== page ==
NFTs: the future of selling digital art but at what cost?



Every day for the last 13 years, Mike Winklemann has created a digital work of art and shared it on the internet.

From a 3D teddy bear drawn at 5am before taking his pregnant wife to the hospital, to a green bacteria with the words “KILL ME” bodily written across the screen when he had food poisoning, Winklemann has never missed a day.


Under the artist handle Beeple, his talent and consistency have seen him skyrocketed to digital fame, boasting 1.8 million Instagram followers who admire his off-beat, satirical, pop culture images.


And for the very first time, the major auction of a purely digital NFT by Beeple is going ahead at Christies from now until the 11th of March. Depending on the results (which have already reached a bid of USD $3 million), this could be one of the biggest developments that the art world has seen in decades.


The work in question is a digital collage made up of the art Beeple's produced every single day for the past 13 years, starting on May 1, 2007, through to January 7, 2021, titled EVERYDAYS: THE FIRST 5000 DAYS.

The layout of the artwork is reminiscent of the Instagram feed where Beeple has been uploading his art for 5000 days. Organised in colours and themes, EVERYDAYS: THE FIRST 5000 DAYS represents the enormous growth Winklemann has had as an artist. From basic drawings that eventually take on a life of their own when he began developing them into 3D models, the work is the culmination of Beeple's never-ending dedication to his art.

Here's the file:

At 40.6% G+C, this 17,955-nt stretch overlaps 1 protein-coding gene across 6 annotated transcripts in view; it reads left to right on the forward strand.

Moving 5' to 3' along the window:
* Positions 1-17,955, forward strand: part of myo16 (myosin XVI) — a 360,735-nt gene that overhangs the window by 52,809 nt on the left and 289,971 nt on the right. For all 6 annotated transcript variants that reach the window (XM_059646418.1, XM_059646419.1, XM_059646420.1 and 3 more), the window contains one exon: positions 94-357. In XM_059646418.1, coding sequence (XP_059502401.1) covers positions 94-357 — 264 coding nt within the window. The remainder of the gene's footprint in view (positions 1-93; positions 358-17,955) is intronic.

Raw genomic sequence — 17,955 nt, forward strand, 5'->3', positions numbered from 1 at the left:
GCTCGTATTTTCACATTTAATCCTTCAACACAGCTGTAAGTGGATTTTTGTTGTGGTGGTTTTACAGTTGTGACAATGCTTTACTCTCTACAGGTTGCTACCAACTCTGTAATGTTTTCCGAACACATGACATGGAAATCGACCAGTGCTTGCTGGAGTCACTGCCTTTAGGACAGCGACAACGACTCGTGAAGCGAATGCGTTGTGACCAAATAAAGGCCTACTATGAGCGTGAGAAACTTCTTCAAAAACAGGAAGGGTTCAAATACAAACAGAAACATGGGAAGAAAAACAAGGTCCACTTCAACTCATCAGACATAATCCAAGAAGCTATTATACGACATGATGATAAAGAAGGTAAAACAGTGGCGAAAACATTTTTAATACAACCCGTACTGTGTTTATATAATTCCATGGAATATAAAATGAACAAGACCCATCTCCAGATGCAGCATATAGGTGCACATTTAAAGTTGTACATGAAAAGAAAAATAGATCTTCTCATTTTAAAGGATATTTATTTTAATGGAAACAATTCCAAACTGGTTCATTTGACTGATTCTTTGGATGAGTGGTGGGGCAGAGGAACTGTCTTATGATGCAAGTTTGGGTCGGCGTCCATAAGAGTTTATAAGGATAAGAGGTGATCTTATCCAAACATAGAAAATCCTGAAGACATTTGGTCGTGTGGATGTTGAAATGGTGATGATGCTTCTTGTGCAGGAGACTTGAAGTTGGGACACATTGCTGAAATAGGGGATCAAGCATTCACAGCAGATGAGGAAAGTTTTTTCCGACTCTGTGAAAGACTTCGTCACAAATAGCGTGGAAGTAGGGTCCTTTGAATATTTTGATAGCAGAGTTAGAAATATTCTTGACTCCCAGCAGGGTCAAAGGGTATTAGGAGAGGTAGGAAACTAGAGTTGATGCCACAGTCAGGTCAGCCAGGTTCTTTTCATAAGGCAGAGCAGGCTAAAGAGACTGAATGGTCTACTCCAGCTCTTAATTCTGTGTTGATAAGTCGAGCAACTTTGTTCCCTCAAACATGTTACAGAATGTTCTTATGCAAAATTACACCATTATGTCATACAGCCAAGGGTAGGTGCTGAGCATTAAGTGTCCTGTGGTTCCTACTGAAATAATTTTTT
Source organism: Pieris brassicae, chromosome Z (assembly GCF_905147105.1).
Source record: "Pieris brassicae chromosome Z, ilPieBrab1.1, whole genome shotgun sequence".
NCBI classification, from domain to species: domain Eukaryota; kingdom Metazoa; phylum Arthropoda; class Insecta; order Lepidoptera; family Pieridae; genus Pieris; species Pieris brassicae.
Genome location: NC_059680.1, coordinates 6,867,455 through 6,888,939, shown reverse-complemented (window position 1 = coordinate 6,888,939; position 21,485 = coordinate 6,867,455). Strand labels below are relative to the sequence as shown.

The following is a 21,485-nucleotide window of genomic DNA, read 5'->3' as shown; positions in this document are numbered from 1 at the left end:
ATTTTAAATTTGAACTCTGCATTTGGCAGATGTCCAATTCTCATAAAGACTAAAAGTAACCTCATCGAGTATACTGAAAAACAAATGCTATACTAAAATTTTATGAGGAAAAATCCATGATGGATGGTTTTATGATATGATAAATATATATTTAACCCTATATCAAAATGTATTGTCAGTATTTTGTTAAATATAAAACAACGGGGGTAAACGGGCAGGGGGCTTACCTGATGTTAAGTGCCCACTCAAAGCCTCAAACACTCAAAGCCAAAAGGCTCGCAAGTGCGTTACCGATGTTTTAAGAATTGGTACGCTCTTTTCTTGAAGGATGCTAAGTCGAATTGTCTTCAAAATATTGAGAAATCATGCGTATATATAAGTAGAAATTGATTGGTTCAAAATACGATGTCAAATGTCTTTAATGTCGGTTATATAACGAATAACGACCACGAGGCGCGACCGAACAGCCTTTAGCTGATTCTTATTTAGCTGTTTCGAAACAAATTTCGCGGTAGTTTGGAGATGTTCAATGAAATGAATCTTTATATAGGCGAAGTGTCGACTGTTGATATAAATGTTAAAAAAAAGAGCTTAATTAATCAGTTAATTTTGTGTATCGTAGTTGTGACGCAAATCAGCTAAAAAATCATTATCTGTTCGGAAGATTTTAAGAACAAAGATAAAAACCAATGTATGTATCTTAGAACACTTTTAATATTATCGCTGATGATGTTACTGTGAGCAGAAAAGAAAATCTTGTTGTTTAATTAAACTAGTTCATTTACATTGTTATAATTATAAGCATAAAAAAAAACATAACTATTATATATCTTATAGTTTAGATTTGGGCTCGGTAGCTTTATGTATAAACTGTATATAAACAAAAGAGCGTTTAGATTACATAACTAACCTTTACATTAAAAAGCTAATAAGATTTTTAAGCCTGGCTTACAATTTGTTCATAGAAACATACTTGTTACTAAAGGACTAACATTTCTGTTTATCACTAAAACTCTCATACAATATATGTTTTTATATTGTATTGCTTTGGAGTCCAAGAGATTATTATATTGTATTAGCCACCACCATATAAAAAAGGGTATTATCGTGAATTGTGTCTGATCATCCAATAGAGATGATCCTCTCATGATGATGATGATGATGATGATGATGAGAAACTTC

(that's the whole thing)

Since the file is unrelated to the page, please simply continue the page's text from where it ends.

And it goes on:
Since the advent of Nifty Gateway, Beeple's numbers have already been reaching record-breaking figures. In December, his 2020 EVERYDAYS COLLECTION made up of more than 20 works sold for more than USD 3.5 million. But how can a digital work sell for so much when it’s at such a high risk of copies?


This is where the groundbreaking technology of NFTs has begun changing the saleability of the digital art world forever. That's right- digital artists are finally going to be paid their dues.



So what are NFTs?

NFT stands for Non-Fungible Token- fungible meaning replaceable. One Bitcoin dollar is the same as any other Bitcoin, it is fungible. But the Blockchain NFT isn’t interchangeable, each token is unique and allows for one of a kind items.


Okay, but what is a Blockchain and how does it make art uploaded on the internet scarce?

It helps to think of a blockchain as a sort of bank- your own personal bank. Through a process of peer to peer validation (otherwise known as a public ledger), transactions are verified through the platform. (In the case of the NFTs I’m talking about, the platform is called Ethereum and the currency is Ether). On top of this, transactions are decentralised and immutable which means everybody can see the transactions and they cannot be altered, making it very hard for hackers to commit fraud.


Alright, I’m on board but how does this have anything to do with art?